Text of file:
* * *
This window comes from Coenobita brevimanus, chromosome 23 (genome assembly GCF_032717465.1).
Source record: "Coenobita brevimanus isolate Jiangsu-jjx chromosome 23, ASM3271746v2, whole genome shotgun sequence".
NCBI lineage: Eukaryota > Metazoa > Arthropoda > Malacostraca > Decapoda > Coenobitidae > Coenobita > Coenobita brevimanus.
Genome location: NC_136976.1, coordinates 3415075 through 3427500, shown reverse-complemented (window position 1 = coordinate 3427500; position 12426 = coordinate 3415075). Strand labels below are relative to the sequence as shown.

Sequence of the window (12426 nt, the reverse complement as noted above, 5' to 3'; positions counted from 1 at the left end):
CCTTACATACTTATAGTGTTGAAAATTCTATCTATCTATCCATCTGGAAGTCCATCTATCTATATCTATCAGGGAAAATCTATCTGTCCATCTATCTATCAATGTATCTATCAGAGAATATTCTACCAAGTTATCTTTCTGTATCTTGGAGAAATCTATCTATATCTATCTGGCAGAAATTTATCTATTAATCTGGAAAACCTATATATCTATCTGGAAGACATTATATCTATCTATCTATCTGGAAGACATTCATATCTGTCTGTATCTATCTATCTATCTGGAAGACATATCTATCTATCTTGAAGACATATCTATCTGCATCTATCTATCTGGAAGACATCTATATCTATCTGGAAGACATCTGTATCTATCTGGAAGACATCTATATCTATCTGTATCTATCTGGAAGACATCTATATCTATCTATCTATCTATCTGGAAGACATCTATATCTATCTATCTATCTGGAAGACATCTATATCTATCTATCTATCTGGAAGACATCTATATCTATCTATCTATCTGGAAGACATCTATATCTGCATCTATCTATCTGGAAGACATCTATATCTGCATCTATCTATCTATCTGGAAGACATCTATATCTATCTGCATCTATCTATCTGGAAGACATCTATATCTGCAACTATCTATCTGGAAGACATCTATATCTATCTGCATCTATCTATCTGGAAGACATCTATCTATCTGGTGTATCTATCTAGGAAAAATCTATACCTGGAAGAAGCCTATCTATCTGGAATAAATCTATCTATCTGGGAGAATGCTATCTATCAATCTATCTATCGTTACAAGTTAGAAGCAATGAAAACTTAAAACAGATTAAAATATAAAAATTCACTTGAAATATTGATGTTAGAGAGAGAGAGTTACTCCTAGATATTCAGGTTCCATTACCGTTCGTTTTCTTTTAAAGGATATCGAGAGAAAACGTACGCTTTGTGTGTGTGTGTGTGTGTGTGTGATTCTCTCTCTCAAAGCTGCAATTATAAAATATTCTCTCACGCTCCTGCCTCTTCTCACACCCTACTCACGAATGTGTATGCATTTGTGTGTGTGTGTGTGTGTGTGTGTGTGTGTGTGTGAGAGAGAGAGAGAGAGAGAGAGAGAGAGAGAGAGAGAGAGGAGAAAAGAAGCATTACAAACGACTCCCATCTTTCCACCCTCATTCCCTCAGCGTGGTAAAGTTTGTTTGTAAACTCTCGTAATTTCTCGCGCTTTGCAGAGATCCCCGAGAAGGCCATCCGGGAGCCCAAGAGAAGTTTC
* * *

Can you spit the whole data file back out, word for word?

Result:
This window comes from Coenobita brevimanus, chromosome 23 (genome assembly GCF_032717465.1).
Source record: "Coenobita brevimanus isolate Jiangsu-jjx chromosome 23, ASM3271746v2, whole genome shotgun sequence".
NCBI lineage: Eukaryota > Metazoa > Arthropoda > Malacostraca > Decapoda > Coenobitidae > Coenobita > Coenobita brevimanus.
Genome location: NC_136976.1, coordinates 3415075 through 3427500, shown reverse-complemented (window position 1 = coordinate 3427500; position 12426 = coordinate 3415075). Strand labels below are relative to the sequence as shown.

Sequence of the window (12426 nt, the reverse complement as noted above, 5' to 3'; positions counted from 1 at the left end):
CCTTACATACTTATAGTGTTGAAAATTCTATCTATCTATCCATCTGGAAGTCCATCTATCTATATCTATCAGGGAAAATCTATCTGTCCATCTATCTATCAATGTATCTATCAGAGAATATTCTACCAAGTTATCTTTCTGTATCTTGGAGAAATCTATCTATATCTATCTGGCAGAAATTTATCTATTAATCTGGAAAACCTATATATCTATCTGGAAGACATTATATCTATCTATCTATCTGGAAGACATTCATATCTGTCTGTATCTATCTATCTATCTGGAAGACATATCTATCTATCTTGAAGACATATCTATCTGCATCTATCTATCTGGAAGACATCTATATCTATCTGGAAGACATCTGTATCTATCTGGAAGACATCTATATCTATCTGTATCTATCTGGAAGACATCTATATCTATCTATCTATCTATCTGGAAGACATCTATATCTATCTATCTATCTGGAAGACATCTATATCTATCTATCTATCTGGAAGACATCTATATCTATCTATCTATCTGGAAGACATCTATATCTGCATCTATCTATCTGGAAGACATCTATATCTGCATCTATCTATCTATCTGGAAGACATCTATATCTATCTGCATCTATCTATCTGGAAGACATCTATATCTGCAACTATCTATCTGGAAGACATCTATATCTATCTGCATCTATCTATCTGGAAGACATCTATCTATCTGGTGTATCTATCTAGGAAAAATCTATACCTGGAAGAAGCCTATCTATCTGGAATAAATCTATCTATCTGGGAGAATGCTATCTATCAATCTATCTATCGTTACAAGTTAGAAGCAATGAAAACTTAAAACAGATTAAAATATAAAAATTCACTTGAAATATTGATGTTAGAGAGAGAGAGTTACTCCTAGATATTCAGGTTCCATTACCGTTCGTTTTCTTTTAAAGGATATCGAGAGAAAACGTACGCTTTGTGTGTGTGTGTGTGTGTGTGTGATTCTCTCTCTCAAAGCTGCAATTATAAAATATTCTCTCACGCTCCTGCCTCTTCTCACACCCTACTCACGAATGTGTATGCATTTGTGTGTGTGTGTGTGTGTGTGTGTGTGTGTGTGTGAGAGAGAGAGAGAGAGAGAGAGAGAGAGAGAGAGAGAGAGGAGAAAAGAAGCATTACAAACGACTCCCATCTTTCCACCCTCATTCCCTCAGCGTGGTAAAGTTTGTTTGTAAACTCTCGTAATTTCTCGCGCTTTGCAGAGATCCCCGAGAAGGCCATCCGGGAGCCCAAGAGAAGTTTC